Muscular Dystrophy is the term used to denote a group of neuromuscular diseases that affect a significant number of children in the UK. It predominantly affects boys causing muscle weakness, loss of ability to walk and impairing overall function. There are several types of muscular dystrophy with the most common being Duchenne's (which affects only boys) and physiotherapy is a key component of managing the effects of muscular dystrophy and maximising quality of life for children affected.
Diagnosis is through the use of clinical examination and medical tests designed to look for evidence of muscle damage. Due to the varied number of types of muscular dystrophy age of diagnosis is extremely wide; some forms of muscular dystrophy such as Duchenne's, Becker's and spinal muscular atrophy will be identified from a very early age whereas other forms such as oculopharyngeal will not present till 40 years of age! This article will focus mainly on the effects of the most common form of Muscular Dystrophy: Duchenne's.
Duchenne's Muscular Dystrophy affects children from birth and approximately 100 children every year are born with this condition in the UK. It is progressive in nature, meaning that its effects tend to worsen as children age. Symptoms usually become evident after the age of 3 years and it tends to affect the lower limbs first by causing a progressive loss of strength and reduction in mobility. Braces and crutches to aid walking will be common in children under 10 years and at some point (usually by age 12-13) it is likely that a child with Duchenne's Muscular Dystrophy will require a wheel chair. Initially symptoms may be slight and may only include a higher likelihood of falling, poor balance and becoming fatigued more quickly than their peers. As the condition progresses they may start to toe walk (due to increased calf muscle tone and as a compensation for problems at the knees). The upper limbs are affected later on in the condition but often respiratory and cardiac weakness will develop. Physiotherapy is extremely important for any child affected with Muscular Dystrophy and aims to maintain muscle length, prevent contractures, prevent respiratory complications, improve strength and maintain function.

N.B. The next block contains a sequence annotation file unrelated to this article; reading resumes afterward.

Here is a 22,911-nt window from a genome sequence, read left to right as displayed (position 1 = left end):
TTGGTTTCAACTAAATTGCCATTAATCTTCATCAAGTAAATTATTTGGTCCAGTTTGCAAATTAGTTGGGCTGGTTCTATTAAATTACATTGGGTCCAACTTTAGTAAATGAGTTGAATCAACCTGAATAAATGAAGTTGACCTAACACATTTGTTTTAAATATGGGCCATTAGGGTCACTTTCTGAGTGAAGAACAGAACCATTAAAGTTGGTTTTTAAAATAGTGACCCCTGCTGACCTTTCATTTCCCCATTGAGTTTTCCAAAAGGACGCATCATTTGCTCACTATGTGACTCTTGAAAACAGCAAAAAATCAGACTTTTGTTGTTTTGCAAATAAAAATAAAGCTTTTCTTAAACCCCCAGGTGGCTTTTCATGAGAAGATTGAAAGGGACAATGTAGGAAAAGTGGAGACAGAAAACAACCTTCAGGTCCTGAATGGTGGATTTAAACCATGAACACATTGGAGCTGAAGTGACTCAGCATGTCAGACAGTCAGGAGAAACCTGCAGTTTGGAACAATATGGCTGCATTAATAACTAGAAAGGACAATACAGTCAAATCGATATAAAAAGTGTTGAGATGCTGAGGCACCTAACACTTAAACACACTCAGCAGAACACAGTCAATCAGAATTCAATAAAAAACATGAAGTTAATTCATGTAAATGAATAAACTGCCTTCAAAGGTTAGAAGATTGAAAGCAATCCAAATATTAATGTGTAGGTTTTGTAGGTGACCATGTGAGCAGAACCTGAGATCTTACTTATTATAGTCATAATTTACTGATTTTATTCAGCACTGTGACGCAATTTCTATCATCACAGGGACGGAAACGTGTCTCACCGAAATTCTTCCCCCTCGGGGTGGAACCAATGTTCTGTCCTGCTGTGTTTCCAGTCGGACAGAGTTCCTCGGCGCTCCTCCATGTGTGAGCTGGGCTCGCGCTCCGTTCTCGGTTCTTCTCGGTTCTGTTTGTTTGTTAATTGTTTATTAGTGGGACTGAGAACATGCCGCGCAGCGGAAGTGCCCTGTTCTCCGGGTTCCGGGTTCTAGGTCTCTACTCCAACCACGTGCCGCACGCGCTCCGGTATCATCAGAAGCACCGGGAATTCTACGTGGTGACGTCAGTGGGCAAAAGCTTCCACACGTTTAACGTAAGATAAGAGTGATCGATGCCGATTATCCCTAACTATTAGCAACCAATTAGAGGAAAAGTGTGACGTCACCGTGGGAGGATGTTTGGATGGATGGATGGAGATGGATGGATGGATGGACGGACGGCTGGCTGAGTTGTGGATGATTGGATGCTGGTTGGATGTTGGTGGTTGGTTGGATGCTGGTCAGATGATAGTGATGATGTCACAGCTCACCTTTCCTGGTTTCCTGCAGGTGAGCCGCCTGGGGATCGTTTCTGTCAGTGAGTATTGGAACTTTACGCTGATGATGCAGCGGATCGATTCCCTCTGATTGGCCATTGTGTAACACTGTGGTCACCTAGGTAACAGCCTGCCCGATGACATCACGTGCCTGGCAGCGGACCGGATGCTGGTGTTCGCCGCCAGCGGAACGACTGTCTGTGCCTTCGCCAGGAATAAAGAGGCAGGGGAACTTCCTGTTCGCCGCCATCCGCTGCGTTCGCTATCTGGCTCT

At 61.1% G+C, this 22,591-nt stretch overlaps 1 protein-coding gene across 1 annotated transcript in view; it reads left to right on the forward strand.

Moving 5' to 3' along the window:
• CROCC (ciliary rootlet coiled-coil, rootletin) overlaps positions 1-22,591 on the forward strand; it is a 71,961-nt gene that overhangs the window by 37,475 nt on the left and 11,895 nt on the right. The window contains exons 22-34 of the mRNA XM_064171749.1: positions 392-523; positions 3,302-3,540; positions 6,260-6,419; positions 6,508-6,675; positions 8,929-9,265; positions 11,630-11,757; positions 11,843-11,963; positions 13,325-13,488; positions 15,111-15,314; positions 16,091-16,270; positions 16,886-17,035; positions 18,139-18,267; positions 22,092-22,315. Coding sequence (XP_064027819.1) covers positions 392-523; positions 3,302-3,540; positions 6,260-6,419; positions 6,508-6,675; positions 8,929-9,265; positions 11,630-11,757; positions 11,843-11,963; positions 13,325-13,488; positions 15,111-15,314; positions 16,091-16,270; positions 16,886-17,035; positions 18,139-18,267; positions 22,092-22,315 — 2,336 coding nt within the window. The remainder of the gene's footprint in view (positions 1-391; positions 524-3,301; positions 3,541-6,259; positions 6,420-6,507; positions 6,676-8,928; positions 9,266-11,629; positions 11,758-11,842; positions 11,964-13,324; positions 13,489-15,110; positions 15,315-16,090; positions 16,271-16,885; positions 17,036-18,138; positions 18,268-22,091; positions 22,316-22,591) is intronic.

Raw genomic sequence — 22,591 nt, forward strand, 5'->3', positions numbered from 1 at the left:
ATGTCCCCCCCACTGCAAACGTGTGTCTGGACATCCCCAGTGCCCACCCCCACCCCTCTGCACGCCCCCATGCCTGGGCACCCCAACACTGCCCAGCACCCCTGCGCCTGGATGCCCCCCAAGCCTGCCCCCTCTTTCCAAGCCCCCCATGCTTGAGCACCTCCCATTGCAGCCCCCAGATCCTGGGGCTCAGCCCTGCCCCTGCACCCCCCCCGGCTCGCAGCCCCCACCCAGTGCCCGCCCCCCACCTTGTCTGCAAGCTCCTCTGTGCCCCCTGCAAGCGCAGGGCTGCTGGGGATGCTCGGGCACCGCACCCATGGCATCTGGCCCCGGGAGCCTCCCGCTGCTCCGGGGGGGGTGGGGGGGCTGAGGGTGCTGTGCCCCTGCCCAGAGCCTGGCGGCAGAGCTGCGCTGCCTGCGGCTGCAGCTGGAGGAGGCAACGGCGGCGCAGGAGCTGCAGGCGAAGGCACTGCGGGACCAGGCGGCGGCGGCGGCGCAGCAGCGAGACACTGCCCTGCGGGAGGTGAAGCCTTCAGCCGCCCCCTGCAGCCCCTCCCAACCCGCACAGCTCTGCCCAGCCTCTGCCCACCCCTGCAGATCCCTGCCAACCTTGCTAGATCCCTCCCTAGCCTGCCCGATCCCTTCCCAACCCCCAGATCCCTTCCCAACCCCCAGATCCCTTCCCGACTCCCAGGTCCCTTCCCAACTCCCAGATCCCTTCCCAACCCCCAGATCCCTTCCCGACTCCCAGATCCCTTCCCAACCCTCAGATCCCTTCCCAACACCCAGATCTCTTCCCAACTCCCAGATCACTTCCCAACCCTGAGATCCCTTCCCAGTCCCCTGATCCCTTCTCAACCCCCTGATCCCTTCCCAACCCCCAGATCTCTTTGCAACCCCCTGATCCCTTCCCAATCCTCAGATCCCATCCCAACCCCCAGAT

How can ThreeSpires Physiotherapy help my child with Muscular Dystrophy?
Our paediatric specialist has significant experience of helping children with all forms of Muscular Dystrophy and of all ages and difficulties. After booking an initial assessment the physiotherapist will visit you and your child at home. In general, we recommend that the first appointment takes place at home to make your child comfortable, facilitate a discussion and also to enable our physiotherapist to assess the methods by which therapy can occur at home. Follow up sessions may be at home, school or nursery as required. Below is a description of a typical initial assessment:
Subjective - initially there is a discussion between yourself, the physiotherapist and (dependant on age) your child. This will cover a wide range of areas including medical history, difficulties, possible goals and anything that may be important to you and your child.
Objective - here the physiotherapist will conduct a through physical assessment and examine how your child is able to move, their balance, strength and overall ability. Our paediatric physiotherapist is able to make this a fun and relaxed process and children will often not be aware that it is an assessment.
Treatment - during the session your child and physiotherapist will practice various movements, work on strengthening, balance and the physio may also stretch some of your child's limbs (such as ankles or knees) to improve or maintain muscle length. This is always conducted in an entertaining and fun manner in order to maximise engagement and benefit of each session. Your physiotherapist will also discuss and demonstrate ways in which you can help with rehabilitation and exercises at home.
At the end of the initial assessment session your physiotherapist will discuss with you how best to proceed and will talk through an overall plan in terms of number of sessions needed, how often sessions should be, what it is important to work on and initial goals for physiotherapy.
They will also discuss where it is best to conduct each session, generally some sessions will be at home and some will be at school. Your physiotherapist (with your permission) will be able to liaise with school, the GP, your surgeon and any other staff involved in the care of your child and can provide a report if required.